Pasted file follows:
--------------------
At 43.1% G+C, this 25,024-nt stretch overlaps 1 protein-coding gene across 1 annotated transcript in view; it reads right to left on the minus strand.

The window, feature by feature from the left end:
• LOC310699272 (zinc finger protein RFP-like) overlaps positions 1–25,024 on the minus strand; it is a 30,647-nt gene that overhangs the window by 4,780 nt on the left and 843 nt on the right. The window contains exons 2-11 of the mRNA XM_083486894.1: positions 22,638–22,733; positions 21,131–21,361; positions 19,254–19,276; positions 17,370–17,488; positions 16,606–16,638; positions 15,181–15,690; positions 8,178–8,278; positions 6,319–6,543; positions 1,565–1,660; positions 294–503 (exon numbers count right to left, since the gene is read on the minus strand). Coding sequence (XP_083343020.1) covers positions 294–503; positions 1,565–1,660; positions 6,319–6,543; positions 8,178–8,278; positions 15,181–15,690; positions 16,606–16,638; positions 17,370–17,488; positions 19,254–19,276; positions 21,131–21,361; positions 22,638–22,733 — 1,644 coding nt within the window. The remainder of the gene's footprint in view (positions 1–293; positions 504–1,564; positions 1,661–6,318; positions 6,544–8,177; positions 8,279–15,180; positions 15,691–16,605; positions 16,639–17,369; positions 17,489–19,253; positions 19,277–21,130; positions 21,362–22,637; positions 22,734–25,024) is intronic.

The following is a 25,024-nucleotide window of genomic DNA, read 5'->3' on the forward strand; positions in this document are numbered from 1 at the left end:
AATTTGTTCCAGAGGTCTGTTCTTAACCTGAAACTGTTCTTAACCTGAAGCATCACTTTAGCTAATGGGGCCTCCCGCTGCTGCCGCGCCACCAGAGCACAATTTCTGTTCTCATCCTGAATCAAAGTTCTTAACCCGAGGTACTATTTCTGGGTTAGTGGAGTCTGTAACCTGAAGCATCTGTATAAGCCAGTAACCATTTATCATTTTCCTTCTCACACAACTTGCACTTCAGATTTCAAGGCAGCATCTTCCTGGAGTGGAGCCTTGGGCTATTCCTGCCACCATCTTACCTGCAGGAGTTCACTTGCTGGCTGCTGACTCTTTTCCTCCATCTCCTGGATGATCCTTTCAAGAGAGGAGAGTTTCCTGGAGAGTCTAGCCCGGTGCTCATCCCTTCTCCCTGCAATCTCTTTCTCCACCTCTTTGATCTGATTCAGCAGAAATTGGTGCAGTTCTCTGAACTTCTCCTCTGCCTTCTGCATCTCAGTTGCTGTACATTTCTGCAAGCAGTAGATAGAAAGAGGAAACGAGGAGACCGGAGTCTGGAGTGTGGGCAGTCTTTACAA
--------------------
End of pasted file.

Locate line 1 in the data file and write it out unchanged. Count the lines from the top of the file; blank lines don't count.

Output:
At 43.1% G+C, this 25,024-nt stretch overlaps 1 protein-coding gene across 1 annotated transcript in view; it reads right to left on the minus strand.